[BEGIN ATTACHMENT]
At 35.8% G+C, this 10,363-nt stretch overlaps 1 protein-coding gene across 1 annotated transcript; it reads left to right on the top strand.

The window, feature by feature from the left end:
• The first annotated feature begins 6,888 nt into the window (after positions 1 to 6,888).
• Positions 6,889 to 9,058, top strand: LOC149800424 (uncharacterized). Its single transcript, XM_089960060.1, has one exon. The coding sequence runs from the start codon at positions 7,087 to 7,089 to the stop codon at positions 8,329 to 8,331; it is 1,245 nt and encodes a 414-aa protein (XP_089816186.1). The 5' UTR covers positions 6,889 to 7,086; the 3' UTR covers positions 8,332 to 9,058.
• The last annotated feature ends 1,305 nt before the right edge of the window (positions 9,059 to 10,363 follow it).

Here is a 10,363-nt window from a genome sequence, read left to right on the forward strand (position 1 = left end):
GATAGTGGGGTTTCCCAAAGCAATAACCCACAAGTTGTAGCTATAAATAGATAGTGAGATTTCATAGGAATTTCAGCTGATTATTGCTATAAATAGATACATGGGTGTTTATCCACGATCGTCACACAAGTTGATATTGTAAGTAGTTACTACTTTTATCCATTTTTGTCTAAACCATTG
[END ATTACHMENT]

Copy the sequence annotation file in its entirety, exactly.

At 35.8% G+C, this 10,363-nt stretch overlaps 1 protein-coding gene across 1 annotated transcript; it reads left to right on the top strand.

The window, feature by feature from the left end:
• The first annotated feature begins 6,888 nt into the window (after positions 1 to 6,888).
• Positions 6,889 to 9,058, top strand: LOC149800424 (uncharacterized). Its single transcript, XM_089960060.1, has one exon. The coding sequence runs from the start codon at positions 7,087 to 7,089 to the stop codon at positions 8,329 to 8,331; it is 1,245 nt and encodes a 414-aa protein (XP_089816186.1). The 5' UTR covers positions 6,889 to 7,086; the 3' UTR covers positions 8,332 to 9,058.
• The last annotated feature ends 1,305 nt before the right edge of the window (positions 9,059 to 10,363 follow it).

Here is a 10,363-nt window from a genome sequence, read left to right on the forward strand (position 1 = left end):
GATAGTGGGGTTTCCCAAAGCAATAACCCACAAGTTGTAGCTATAAATAGATAGTGAGATTTCATAGGAATTTCAGCTGATTATTGCTATAAATAGATACATGGGTGTTTATCCACGATCGTCACACAAGTTGATATTGTAAGTAGTTACTACTTTTATCCATTTTTGTCTAAACCATTG